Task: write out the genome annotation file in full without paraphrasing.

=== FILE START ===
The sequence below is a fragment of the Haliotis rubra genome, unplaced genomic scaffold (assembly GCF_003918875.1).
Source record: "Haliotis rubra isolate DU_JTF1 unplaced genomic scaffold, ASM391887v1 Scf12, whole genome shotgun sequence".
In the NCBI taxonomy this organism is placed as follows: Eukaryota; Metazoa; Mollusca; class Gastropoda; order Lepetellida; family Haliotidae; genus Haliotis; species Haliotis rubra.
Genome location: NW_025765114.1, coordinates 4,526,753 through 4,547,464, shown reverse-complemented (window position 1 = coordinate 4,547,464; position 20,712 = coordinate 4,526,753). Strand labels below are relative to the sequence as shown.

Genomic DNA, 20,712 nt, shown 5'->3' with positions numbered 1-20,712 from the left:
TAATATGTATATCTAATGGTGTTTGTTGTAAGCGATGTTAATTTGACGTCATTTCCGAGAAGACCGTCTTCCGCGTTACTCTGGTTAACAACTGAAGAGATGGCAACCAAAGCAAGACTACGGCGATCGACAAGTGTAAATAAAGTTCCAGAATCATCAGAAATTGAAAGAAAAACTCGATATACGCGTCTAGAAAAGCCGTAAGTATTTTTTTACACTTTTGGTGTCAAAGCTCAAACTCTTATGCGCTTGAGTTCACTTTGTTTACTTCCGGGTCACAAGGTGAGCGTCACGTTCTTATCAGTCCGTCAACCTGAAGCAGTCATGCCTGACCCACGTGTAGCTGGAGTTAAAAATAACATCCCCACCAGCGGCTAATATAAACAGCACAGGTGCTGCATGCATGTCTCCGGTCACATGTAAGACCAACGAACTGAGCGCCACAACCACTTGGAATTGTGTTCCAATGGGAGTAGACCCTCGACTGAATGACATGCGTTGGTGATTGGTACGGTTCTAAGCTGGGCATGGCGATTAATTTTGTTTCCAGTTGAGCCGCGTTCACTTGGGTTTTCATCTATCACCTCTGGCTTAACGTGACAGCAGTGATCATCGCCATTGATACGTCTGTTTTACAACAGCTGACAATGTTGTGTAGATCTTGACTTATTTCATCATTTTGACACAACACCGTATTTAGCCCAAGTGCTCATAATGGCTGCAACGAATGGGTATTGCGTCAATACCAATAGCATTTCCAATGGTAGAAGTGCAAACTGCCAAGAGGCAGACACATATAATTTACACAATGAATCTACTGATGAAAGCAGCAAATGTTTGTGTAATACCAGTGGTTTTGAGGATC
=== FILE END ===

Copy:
The sequence below is a fragment of the Haliotis rubra genome, unplaced genomic scaffold (assembly GCF_003918875.1).
Source record: "Haliotis rubra isolate DU_JTF1 unplaced genomic scaffold, ASM391887v1 Scf12, whole genome shotgun sequence".
In the NCBI taxonomy this organism is placed as follows: Eukaryota; Metazoa; Mollusca; class Gastropoda; order Lepetellida; family Haliotidae; genus Haliotis; species Haliotis rubra.
Genome location: NW_025765114.1, coordinates 4,526,753 through 4,547,464, shown reverse-complemented (window position 1 = coordinate 4,547,464; position 20,712 = coordinate 4,526,753). Strand labels below are relative to the sequence as shown.

Genomic DNA, 20,712 nt, shown 5'->3' with positions numbered 1-20,712 from the left:
TAATATGTATATCTAATGGTGTTTGTTGTAAGCGATGTTAATTTGACGTCATTTCCGAGAAGACCGTCTTCCGCGTTACTCTGGTTAACAACTGAAGAGATGGCAACCAAAGCAAGACTACGGCGATCGACAAGTGTAAATAAAGTTCCAGAATCATCAGAAATTGAAAGAAAAACTCGATATACGCGTCTAGAAAAGCCGTAAGTATTTTTTTACACTTTTGGTGTCAAAGCTCAAACTCTTATGCGCTTGAGTTCACTTTGTTTACTTCCGGGTCACAAGGTGAGCGTCACGTTCTTATCAGTCCGTCAACCTGAAGCAGTCATGCCTGACCCACGTGTAGCTGGAGTTAAAAATAACATCCCCACCAGCGGCTAATATAAACAGCACAGGTGCTGCATGCATGTCTCCGGTCACATGTAAGACCAACGAACTGAGCGCCACAACCACTTGGAATTGTGTTCCAATGGGAGTAGACCCTCGACTGAATGACATGCGTTGGTGATTGGTACGGTTCTAAGCTGGGCATGGCGATTAATTTTGTTTCCAGTTGAGCCGCGTTCACTTGGGTTTTCATCTATCACCTCTGGCTTAACGTGACAGCAGTGATCATCGCCATTGATACGTCTGTTTTACAACAGCTGACAATGTTGTGTAGATCTTGACTTATTTCATCATTTTGACACAACACCGTATTTAGCCCAAGTGCTCATAATGGCTGCAACGAATGGGTATTGCGTCAATACCAATAGCATTTCCAATGGTAGAAGTGCAAACTGCCAAGAGGCAGACACATATAATTTACACAATGAATCTACTGATGAAAGCAGCAAATGTTTGTGTAATACCAGTGGTTTTGAGGATC